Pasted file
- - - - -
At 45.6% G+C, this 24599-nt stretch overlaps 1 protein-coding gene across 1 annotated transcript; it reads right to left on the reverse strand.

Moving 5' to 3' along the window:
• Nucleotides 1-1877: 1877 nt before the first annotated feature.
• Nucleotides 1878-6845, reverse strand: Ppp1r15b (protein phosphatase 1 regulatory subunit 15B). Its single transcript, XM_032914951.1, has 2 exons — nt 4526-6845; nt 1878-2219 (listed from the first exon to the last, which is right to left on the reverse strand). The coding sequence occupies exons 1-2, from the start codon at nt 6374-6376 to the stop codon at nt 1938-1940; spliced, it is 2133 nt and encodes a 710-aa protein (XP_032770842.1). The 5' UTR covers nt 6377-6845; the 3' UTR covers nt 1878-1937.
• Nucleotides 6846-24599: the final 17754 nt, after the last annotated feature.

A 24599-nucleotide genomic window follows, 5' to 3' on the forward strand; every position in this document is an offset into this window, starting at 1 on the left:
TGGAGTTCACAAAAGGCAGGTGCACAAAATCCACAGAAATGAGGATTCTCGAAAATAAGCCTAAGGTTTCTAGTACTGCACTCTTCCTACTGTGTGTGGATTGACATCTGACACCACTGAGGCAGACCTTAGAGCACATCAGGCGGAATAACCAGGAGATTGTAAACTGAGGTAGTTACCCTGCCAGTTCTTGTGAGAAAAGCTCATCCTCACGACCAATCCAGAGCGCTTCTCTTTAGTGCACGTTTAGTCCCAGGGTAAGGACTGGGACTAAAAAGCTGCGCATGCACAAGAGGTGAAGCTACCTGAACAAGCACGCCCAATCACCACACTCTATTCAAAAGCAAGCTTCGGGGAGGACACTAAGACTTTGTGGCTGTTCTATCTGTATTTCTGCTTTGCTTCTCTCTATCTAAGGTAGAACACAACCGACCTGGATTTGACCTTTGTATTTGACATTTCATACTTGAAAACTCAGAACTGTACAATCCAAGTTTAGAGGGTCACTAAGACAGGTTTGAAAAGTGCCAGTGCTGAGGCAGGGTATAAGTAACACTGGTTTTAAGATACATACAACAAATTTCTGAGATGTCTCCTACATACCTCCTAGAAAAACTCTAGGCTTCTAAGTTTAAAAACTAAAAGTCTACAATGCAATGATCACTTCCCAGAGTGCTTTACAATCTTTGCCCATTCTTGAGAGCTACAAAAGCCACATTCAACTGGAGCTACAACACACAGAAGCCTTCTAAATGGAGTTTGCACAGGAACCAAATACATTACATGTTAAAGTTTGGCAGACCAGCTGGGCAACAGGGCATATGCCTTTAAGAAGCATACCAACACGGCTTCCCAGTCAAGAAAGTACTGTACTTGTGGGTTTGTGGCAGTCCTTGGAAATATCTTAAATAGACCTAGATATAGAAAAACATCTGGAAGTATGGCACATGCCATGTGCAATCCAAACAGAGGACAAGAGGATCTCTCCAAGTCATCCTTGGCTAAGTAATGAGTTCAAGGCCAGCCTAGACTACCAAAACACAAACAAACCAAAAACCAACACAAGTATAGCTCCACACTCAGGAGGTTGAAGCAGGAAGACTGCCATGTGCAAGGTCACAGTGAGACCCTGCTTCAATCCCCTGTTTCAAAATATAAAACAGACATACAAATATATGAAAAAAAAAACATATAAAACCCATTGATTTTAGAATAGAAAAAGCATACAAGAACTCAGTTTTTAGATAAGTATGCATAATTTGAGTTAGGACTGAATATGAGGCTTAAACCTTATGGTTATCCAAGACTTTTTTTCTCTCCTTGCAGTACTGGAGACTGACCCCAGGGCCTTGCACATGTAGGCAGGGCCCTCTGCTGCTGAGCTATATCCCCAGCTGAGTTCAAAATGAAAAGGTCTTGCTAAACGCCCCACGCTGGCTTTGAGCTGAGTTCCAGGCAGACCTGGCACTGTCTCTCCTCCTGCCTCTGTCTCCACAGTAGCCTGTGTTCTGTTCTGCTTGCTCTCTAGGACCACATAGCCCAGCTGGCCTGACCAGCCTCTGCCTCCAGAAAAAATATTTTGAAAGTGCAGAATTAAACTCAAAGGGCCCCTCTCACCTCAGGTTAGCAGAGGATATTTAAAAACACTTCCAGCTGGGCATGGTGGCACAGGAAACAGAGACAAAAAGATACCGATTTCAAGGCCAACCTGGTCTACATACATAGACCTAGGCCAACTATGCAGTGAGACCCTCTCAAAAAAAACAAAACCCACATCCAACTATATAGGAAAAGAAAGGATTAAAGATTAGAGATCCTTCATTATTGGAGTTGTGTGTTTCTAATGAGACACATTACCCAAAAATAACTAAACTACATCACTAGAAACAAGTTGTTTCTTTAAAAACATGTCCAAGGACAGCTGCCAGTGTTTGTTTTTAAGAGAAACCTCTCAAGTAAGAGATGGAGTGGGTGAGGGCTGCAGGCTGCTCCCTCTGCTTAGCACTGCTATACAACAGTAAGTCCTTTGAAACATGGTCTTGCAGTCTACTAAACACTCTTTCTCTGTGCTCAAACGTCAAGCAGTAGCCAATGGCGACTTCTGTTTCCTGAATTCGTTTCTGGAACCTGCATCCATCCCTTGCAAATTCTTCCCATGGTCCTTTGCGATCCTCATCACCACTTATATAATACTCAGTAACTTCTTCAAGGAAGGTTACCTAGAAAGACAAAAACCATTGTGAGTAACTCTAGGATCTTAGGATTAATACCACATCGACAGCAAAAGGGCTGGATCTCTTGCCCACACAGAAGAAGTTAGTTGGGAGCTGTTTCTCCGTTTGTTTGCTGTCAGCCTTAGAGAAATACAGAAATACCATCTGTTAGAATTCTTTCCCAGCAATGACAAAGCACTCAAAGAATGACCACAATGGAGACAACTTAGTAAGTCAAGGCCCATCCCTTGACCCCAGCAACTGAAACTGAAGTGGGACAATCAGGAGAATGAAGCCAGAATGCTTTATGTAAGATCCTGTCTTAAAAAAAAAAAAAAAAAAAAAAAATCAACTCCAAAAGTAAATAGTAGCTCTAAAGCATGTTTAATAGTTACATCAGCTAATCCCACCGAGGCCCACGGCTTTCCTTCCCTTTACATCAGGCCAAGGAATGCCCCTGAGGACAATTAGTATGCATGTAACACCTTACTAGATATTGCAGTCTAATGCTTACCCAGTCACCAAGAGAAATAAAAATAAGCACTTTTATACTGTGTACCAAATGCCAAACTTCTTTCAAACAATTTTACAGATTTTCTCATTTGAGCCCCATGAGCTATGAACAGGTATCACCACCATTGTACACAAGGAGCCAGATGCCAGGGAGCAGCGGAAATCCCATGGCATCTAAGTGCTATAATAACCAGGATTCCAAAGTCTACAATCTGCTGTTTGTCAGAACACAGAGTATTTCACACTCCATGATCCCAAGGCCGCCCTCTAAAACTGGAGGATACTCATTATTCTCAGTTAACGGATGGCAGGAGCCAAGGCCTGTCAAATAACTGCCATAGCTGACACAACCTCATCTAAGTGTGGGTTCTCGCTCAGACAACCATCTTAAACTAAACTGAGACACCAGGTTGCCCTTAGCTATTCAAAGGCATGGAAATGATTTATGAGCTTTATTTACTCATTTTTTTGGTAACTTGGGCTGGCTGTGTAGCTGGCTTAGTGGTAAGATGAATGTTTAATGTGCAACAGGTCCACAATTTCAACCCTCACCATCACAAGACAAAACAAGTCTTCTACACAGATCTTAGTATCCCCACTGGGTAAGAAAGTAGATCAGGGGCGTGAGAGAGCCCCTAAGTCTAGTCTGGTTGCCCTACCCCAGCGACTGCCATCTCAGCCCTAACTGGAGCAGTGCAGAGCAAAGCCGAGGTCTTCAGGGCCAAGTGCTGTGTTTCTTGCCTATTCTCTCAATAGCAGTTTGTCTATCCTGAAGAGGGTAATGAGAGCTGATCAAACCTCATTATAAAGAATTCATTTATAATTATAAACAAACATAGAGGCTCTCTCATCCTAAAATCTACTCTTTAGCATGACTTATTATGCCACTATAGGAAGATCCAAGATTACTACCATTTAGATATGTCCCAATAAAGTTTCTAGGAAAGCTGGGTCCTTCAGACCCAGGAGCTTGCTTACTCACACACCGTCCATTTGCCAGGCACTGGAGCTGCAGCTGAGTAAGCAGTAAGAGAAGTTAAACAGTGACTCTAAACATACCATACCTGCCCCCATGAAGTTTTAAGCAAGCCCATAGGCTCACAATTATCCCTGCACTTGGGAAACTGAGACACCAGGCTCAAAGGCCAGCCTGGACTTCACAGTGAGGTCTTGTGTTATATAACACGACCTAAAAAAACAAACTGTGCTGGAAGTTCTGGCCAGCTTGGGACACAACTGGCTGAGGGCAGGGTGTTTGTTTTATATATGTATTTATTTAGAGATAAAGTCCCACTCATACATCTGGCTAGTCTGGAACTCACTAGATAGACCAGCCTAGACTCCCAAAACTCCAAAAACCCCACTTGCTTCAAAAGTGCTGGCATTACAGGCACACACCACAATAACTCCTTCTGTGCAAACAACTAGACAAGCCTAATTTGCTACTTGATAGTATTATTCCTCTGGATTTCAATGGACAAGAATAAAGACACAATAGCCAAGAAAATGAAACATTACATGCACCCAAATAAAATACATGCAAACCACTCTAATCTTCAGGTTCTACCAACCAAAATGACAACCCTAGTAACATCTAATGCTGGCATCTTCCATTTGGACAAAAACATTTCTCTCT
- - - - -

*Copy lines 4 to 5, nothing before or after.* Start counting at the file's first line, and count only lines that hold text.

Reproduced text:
• Nucleotides 1878-6845, reverse strand: Ppp1r15b (protein phosphatase 1 regulatory subunit 15B). Its single transcript, XM_032914951.1, has 2 exons — nt 4526-6845; nt 1878-2219 (listed from the first exon to the last, which is right to left on the reverse strand). The coding sequence occupies exons 1-2, from the start codon at nt 6374-6376 to the stop codon at nt 1938-1940; spliced, it is 2133 nt and encodes a 710-aa protein (XP_032770842.1). The 5' UTR covers nt 6377-6845; the 3' UTR covers nt 1878-1937.
• Nucleotides 6846-24599: the final 17754 nt, after the last annotated feature.